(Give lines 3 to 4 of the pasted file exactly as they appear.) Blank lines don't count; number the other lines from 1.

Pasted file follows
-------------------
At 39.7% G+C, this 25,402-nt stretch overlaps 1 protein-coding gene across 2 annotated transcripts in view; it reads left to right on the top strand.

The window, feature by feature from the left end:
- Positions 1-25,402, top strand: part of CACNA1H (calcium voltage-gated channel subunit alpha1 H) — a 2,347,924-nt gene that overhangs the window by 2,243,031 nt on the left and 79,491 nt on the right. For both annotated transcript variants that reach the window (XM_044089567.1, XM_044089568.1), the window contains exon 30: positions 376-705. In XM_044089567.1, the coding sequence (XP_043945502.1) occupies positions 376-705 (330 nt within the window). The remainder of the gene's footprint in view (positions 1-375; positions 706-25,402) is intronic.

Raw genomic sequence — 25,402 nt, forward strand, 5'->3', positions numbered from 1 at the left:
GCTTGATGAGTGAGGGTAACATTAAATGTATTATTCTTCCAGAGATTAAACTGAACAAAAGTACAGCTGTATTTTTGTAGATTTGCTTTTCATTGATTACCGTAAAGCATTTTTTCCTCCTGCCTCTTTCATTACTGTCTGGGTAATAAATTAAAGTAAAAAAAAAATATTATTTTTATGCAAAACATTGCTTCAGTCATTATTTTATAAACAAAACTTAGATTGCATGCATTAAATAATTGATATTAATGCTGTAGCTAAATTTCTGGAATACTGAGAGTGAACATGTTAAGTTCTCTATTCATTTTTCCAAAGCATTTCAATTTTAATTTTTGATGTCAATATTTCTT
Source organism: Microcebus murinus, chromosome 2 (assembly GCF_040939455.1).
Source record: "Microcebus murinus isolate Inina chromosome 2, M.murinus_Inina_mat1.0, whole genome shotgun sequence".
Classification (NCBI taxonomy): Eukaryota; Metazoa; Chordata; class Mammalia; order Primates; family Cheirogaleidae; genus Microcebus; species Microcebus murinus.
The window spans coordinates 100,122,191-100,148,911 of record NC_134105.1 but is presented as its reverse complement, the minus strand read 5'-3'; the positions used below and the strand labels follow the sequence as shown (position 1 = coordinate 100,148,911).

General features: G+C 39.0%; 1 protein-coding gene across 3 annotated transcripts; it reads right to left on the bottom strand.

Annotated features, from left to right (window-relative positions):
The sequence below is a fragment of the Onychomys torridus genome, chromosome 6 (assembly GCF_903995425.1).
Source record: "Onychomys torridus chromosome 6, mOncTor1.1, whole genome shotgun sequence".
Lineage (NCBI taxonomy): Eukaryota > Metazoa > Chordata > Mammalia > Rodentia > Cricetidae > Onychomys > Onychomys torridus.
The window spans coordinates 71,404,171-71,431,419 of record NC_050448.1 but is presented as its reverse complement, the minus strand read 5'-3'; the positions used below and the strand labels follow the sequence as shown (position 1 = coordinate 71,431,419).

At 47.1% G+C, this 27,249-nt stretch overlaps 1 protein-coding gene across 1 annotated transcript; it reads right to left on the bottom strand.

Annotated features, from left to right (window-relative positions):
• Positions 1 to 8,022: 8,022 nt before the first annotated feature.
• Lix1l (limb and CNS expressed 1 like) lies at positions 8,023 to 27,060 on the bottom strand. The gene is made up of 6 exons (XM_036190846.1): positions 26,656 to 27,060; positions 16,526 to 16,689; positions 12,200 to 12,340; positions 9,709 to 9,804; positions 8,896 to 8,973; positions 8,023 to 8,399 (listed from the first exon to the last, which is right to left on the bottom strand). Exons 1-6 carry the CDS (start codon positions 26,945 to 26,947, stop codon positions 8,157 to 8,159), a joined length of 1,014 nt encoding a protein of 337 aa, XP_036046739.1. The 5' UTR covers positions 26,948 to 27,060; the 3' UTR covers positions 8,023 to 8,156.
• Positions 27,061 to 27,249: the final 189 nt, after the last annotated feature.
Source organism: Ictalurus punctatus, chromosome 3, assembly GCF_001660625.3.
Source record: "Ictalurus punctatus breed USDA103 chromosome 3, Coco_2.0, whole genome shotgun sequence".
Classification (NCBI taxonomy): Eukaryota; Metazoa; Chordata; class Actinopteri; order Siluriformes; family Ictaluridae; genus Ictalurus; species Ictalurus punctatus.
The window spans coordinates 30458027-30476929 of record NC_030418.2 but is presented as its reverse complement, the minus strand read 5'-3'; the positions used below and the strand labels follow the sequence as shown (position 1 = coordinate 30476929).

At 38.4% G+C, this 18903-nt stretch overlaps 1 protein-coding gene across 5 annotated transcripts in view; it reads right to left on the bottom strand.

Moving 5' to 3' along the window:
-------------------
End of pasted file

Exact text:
- Positions 1-25,402, top strand: part of CACNA1H (calcium voltage-gated channel subunit alpha1 H) — a 2,347,924-nt gene that overhangs the window by 2,243,031 nt on the left and 79,491 nt on the right. For both annotated transcript variants that reach the window (XM_044089567.1, XM_044089568.1), the window contains exon 30: positions 376-705. In XM_044089567.1, the coding sequence (XP_043945502.1) occupies positions 376-705 (330 nt within the window). The remainder of the gene's footprint in view (positions 1-375; positions 706-25,402) is intronic.

Raw genomic sequence — 25,402 nt, forward strand, 5'->3', positions numbered from 1 at the left: